This isn’t the first time that someone has thought of an early vice presidential selection. There have been early running-mate announcements at the state level, and in April of 2016, you’ll recall, Sen. Ted Cruz (R-Tex.) named Carly Fiorina as his running mate in a last-ditch attempt to revive his rapidly fading campaign. In the summer of 1976, Ronald Reagan named Sen. Richard S. Schweiker (R-Pa.) as his running mate when he was challenging Gerald Ford for the Republican nomination.
Nevertheless, this may be the first time that anyone has considered naming a running mate before even entering the race. In addition to just doing something attention-grabbing, the easy way to look at the idea of Biden joining up with Abrams is that she’s a contrast to him in many of the ways that make him vulnerable to criticism in the Democratic Party. Her age, gender and race could help him deal with the questions that primary voters are likely to have about the less admirable parts of his record, such as his role in the Anita Hill-Clarence Thomas hearings or his work on the punitive 1994 crime bill.
But I’d like to focus on something else, which is that Abrams and Biden have fundamentally different ideas about how Democrats can win elections. That, more than anything else, would make them an odd pairing.
This gets to one of the most important questions that Democrats confront in 2020 and beyond: Is it more important to persuade Republican-leaning voters to change their minds and come over to vote for a Democrat, or to mobilize Democratic-leaning voters, including those who may not even be registered yet, to get to the polls? Although it’s easy to say “They should do both,” the truth is that the two paths dictate very different kinds of decisions.
Biden plainly thinks that persuasion is the route to victory. Indeed, that’s one of the primary rationales for his candidacy, that this son of Scranton who calls himself “Middle-Class Joe” can connect with the regular (i.e. white) folks who helped Donald Trump get elected in 2016. Everything that cuts against a Biden candidacy is, some think, outweighed by his potential for winning over Trump voters.
There is no single figure in the Democratic Party today who more clearly represents the opposing view than Abrams. Even before she decided to run for governor of Georgia, she created an organization in that state whose goal was to register voters who weren’t part of the system, primarily voters of color.
Her theory was that, particularly in a Southern state where white voters are so firmly wedded to the GOP, Democrats needed to expand the electorate in order to win, and that there were hundreds of thousands of people just waiting to be turned into voters. That didn’t mean she didn’t talk to white voters, but she also didn’t try to find some middle ground that was meant not to offend them.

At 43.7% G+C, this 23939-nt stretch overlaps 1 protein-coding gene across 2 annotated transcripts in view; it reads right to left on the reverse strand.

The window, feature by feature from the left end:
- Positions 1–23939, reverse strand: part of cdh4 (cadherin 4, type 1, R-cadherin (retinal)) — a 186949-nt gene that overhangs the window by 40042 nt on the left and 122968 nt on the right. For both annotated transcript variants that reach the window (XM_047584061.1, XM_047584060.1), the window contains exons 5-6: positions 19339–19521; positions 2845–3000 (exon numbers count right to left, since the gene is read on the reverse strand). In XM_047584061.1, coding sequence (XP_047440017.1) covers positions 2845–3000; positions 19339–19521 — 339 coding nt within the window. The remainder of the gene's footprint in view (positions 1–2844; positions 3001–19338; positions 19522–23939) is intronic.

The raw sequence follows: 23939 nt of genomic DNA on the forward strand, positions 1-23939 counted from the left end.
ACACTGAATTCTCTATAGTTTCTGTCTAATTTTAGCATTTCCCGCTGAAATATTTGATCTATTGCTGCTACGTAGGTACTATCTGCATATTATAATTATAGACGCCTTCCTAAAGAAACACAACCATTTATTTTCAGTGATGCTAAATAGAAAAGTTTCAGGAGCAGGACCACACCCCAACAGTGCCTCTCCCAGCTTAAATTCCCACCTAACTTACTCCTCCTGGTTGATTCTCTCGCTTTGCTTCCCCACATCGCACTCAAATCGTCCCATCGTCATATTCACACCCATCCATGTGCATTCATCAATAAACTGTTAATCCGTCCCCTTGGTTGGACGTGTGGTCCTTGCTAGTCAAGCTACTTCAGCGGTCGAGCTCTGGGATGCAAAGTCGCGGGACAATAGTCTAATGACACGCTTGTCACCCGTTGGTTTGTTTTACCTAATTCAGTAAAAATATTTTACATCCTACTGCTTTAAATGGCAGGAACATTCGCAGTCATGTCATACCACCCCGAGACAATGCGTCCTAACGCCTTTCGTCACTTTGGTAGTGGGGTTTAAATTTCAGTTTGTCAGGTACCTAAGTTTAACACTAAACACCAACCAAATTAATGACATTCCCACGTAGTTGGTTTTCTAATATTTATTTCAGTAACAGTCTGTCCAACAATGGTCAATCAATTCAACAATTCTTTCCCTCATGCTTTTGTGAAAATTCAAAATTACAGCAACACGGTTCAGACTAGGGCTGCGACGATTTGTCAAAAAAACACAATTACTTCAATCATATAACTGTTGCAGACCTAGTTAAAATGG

And even though she fell short, she mounted an extraordinary campaign that created huge turnout and came far closer to winning than recent Democrats had following the theory that they had to be centrists in order to compete. Now she has created an organization to focus on guaranteeing voting rights and counter Republican voter suppression.
You can look at the entire 2018 election as a validation of the mobilization theory. Although there were more liberal and more moderate Democrats who won, they all benefited from high turnout, which topped 50 percent nationwide, compared to 36 percent in 2014 and 42 percent in 2010, elections in which Democrats got blown out.
I’m skeptical about whether Biden is interested in, or capable of, implementing a mobilization strategy. Although he leads in many early polls as primary voters are getting to know the candidates, I haven’t gotten the sense that too many Democrats are over the moon with excitement about a Biden candidacy. That’s one of the elements you need for mobilization in a presidential race: not just a plan to do the organizing work necessary, but someone at the top of the ticket who gets your party’s voters excited, the way Barack Obama did in 2008 and, unfortunately, the way Trump did in 2016.
There was certainly a time when persuasion was just as important as mobilization, if not more. But with the intense polarization and negative partisanship that characterize our politics right now, persuasion has become harder than ever. It’s why Trump, despite being possibly the most odious human being to have ever run for high office in America, held just as many Republican voters as previous GOP nominees had, despite the efforts Hillary Clinton made to persuade them to cast just one vote for a Democrat.
All of which is to say that if Biden still thinks that the way to win the White House is to pull white voters across the center, he’s probably wrong. Though maybe he understands that, and is ready to pursue a different strategy that expands the electorate. We’ll have to ask him once he becomes a candidate.